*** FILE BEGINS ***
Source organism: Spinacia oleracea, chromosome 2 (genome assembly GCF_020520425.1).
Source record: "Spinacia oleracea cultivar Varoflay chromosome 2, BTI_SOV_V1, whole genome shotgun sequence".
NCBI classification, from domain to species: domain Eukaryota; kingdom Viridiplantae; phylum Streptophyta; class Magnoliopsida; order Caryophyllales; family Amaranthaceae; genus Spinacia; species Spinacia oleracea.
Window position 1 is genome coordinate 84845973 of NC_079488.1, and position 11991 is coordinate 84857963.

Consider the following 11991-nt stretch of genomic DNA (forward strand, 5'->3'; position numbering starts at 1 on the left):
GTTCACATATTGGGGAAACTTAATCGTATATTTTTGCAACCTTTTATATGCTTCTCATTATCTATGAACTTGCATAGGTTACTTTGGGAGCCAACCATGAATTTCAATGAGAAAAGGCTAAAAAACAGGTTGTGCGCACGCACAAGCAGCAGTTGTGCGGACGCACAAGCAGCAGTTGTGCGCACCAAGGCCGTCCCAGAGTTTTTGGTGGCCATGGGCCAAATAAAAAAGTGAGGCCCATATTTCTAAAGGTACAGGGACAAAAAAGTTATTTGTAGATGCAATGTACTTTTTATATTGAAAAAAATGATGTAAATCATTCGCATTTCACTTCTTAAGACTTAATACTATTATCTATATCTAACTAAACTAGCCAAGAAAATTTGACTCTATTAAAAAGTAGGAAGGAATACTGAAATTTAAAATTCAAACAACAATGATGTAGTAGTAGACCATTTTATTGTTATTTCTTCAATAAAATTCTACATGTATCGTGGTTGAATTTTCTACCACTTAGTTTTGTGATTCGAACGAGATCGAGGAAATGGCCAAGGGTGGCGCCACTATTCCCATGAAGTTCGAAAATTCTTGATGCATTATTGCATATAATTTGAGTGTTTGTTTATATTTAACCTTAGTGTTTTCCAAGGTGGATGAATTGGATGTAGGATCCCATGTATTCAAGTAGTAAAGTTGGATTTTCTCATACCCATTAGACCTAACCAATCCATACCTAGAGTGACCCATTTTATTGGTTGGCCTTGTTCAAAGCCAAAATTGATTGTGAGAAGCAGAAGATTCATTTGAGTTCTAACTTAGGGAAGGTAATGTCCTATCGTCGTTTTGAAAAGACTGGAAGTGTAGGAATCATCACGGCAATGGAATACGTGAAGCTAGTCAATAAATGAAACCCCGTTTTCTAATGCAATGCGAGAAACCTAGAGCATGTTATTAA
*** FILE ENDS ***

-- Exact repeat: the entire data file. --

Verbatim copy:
Source organism: Spinacia oleracea, chromosome 2 (genome assembly GCF_020520425.1).
Source record: "Spinacia oleracea cultivar Varoflay chromosome 2, BTI_SOV_V1, whole genome shotgun sequence".
NCBI classification, from domain to species: domain Eukaryota; kingdom Viridiplantae; phylum Streptophyta; class Magnoliopsida; order Caryophyllales; family Amaranthaceae; genus Spinacia; species Spinacia oleracea.
Window position 1 is genome coordinate 84845973 of NC_079488.1, and position 11991 is coordinate 84857963.

Consider the following 11991-nt stretch of genomic DNA (forward strand, 5'->3'; position numbering starts at 1 on the left):
GTTCACATATTGGGGAAACTTAATCGTATATTTTTGCAACCTTTTATATGCTTCTCATTATCTATGAACTTGCATAGGTTACTTTGGGAGCCAACCATGAATTTCAATGAGAAAAGGCTAAAAAACAGGTTGTGCGCACGCACAAGCAGCAGTTGTGCGGACGCACAAGCAGCAGTTGTGCGCACCAAGGCCGTCCCAGAGTTTTTGGTGGCCATGGGCCAAATAAAAAAGTGAGGCCCATATTTCTAAAGGTACAGGGACAAAAAAGTTATTTGTAGATGCAATGTACTTTTTATATTGAAAAAAATGATGTAAATCATTCGCATTTCACTTCTTAAGACTTAATACTATTATCTATATCTAACTAAACTAGCCAAGAAAATTTGACTCTATTAAAAAGTAGGAAGGAATACTGAAATTTAAAATTCAAACAACAATGATGTAGTAGTAGACCATTTTATTGTTATTTCTTCAATAAAATTCTACATGTATCGTGGTTGAATTTTCTACCACTTAGTTTTGTGATTCGAACGAGATCGAGGAAATGGCCAAGGGTGGCGCCACTATTCCCATGAAGTTCGAAAATTCTTGATGCATTATTGCATATAATTTGAGTGTTTGTTTATATTTAACCTTAGTGTTTTCCAAGGTGGATGAATTGGATGTAGGATCCCATGTATTCAAGTAGTAAAGTTGGATTTTCTCATACCCATTAGACCTAACCAATCCATACCTAGAGTGACCCATTTTATTGGTTGGCCTTGTTCAAAGCCAAAATTGATTGTGAGAAGCAGAAGATTCATTTGAGTTCTAACTTAGGGAAGGTAATGTCCTATCGTCGTTTTGAAAAGACTGGAAGTGTAGGAATCATCACGGCAATGGAATACGTGAAGCTAGTCAATAAATGAAACCCCGTTTTCTAATGCAATGCGAGAAACCTAGAGCATGTTATTAA